At this point (mid-August 2016), the notion of "transgender social contagion" (which is only about 5 months old) starts to go viral, as it is picked up by conservative media outlets. The following entries are but a few examples of how quickly this meme spread through conservative circles and among anti-LGBTQ hate groups, although it is not necessarily an exhaustive list. It is unclear to me why this happened at this particular time. Perhaps social conservative outlets got wind of Littman's ROGD study, or found the 3 websites via internet searches for "detransition" and "desistance" (which were also in the news at this time; see below)? Or perhaps someone from the 3 websites, or one of their readers, alerted these outlets about their presence? It could also be that the anti-LGBTQ group "American College of Pediatricians" (see entry August 19, 2016) sent out a press release to conservative outlets to promote their August 2016 position paper (although that wouldn't explain how *they* found out about them)? Or perhaps some combination thereof?... [Note: some of the articles below also reference related debates about detransition and desistance that were concurrently in the news due, in part, to Jesse Singal's recent writings on these matters, and also because Vox had just published an interview with me (on August 9th) about my essay Detransition, Desistance, and Disinformation: A Guide for Understanding Transgender Children Debates.]

August 11, 2016: The American Conservative publishes "Cease That Desistance!"
This piece links to both 4thwavenow.com & transgendertrend.com, and mentions "social contagion."

August 18, 2016: David French of National Review publishes "The Tragic Transgender Contagion."
Not only does "Transgender Contagion" feature prominently in the title, but they also link to both 4thwavenow.com & transgendertrend.com, and misattribute Littman's ROGD survey to the former (which led 4thwavenow.com to post a clarification on their webpage).

August 19, 2016: Zack Ford of Think Progress publishes "Fake Medical Organization Publishes Lie-Ridden Manifesto Attacking Transgender Kids"
As explained in that article, the fake medical organization in question is the American College of Pediatricians – according to the Southern Poverty Law Center, they are "a fringe anti-LGBT hate group that masquerades as the premier U.S. association of pediatricians to push anti-LGBT junk science."​ As the article details, the "lie-ridden manifesto" (which you can read for yourself) explicitly cites (and reprints a lengthy quote from) "Youth Trans Critical Professionals," and mentions "social contagion" multiple times, including this passage that seems practically lifted from the 3 websites: 'there is also an increasing trend among adolescents to self-diagnose as transgender after binges on social media sites such as Tumblr, Reddit, and YouTube. This suggests that social contagion may be at play. In many schools and communities, there are entire peer groups “coming out” as trans at the same time.'

August 24, 2016: the anti-LGBTQ+ hate group Alliance Defending Freedom posts (in their Weekly Digest 8-24-16) "On the Danger of 'Rapid Onset Gender Dysphoria'."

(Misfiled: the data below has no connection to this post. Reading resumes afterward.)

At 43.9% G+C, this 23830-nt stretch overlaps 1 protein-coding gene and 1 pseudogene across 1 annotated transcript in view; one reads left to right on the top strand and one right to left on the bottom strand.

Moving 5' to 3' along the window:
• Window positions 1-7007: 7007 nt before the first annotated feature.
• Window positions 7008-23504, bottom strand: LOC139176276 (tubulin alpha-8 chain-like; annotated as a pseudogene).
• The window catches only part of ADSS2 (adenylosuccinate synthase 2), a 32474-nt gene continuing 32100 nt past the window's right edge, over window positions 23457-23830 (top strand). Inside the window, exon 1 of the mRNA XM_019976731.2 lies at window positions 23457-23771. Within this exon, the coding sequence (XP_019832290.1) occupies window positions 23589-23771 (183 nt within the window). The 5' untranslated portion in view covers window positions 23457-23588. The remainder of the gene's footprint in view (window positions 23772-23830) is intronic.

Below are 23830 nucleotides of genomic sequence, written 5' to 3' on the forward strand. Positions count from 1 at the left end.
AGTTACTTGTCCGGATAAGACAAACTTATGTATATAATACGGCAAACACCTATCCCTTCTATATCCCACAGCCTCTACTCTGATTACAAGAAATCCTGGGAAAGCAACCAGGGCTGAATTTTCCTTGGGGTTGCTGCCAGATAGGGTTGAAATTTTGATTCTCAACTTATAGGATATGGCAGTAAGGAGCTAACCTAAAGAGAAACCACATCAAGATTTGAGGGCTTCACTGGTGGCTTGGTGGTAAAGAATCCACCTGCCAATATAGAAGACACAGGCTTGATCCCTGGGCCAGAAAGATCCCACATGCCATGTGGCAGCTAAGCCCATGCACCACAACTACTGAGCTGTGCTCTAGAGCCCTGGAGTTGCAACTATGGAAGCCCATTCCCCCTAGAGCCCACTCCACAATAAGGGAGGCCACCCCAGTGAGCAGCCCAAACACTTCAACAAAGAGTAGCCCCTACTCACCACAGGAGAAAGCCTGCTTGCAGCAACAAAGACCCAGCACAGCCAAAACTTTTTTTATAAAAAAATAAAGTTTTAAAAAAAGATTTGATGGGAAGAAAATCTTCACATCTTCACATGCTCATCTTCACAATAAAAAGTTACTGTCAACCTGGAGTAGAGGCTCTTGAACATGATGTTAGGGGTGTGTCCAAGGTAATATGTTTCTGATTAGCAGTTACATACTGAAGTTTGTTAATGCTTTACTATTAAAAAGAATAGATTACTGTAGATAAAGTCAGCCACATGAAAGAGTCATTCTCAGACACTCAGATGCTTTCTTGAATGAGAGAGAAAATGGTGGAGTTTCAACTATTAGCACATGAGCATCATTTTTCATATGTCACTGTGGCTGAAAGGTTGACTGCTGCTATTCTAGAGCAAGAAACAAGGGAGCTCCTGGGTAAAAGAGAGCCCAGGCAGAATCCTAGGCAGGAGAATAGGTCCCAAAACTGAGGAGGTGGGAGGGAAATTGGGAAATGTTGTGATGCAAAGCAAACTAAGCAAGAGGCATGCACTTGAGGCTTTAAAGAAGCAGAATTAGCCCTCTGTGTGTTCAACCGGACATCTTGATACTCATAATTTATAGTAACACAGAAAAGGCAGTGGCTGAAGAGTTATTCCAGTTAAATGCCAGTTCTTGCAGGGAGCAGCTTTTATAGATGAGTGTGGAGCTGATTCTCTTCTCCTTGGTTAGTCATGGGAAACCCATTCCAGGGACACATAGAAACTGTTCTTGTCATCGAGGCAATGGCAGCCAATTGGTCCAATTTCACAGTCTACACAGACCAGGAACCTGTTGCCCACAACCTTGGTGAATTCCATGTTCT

This is basically a regurgitation of the aforementioned National Review article, including a link to 4thwavenow, plus the prominent inclusion of ROGD in the title.

After August 2016, it becomes extremely difficult (not to mention pointless) to search for anything involving "transgender social contagion" online, as the concept has become quite widespread by this point. It cannot be stressed enough that 1) this is a mere *six months* after the idea first appeared online!, 2) the hypothesis that "social contagion" causes transgender identities in children or teenagers has never been formally examined or tested, yet it's being discussed as though it were a well-established fact, and 3) numerous people (on the 3 websites and in conservative media outlets alike) are now writing articles about "Rapid Onset Gender Dysphoria" as though it was a legitimate medical condition, even though Littman was still accepting surveys from parents at the time (and would continue to do so through October 12, 2016). Anyway, from here on forward, I will only mention a few more noteworthy (in my mind, at least) "transgender social contagion" landmarks...

September 25, 2016: Lisa Marchiano guest-posts on 4thwavenow.
It's a lengthy post called "Layers of meaning: A Jungian analyst questions the identity model for trans-identified youth" that does mention "social contagion." Although it's mostly about Marchiano's beliefs that "young people" should not be allowed to self-identify or take any steps toward transitioning (even reversible ones, like social transition or puberty blockers). At several points in the piece, Marchiano makes it clear that (in her mind) this includes young adults, as expressed or insinuated in the following quotes:
o In describing a trans-themed Tumblr page, she laments: "Almost all of these posters are under 25 years of age."
o "Even 18 is probably too young to make such major medical decisions. In cases where the 18-year-old is making medical decisions based on a social transition that she or he began years earlier, it is possibly even more likely that that young person has not carefully considered the consequence of transition."
o "...teens and young adults are more likely to act impulsively, are unable to assess risks well, and are more emotionally reactive."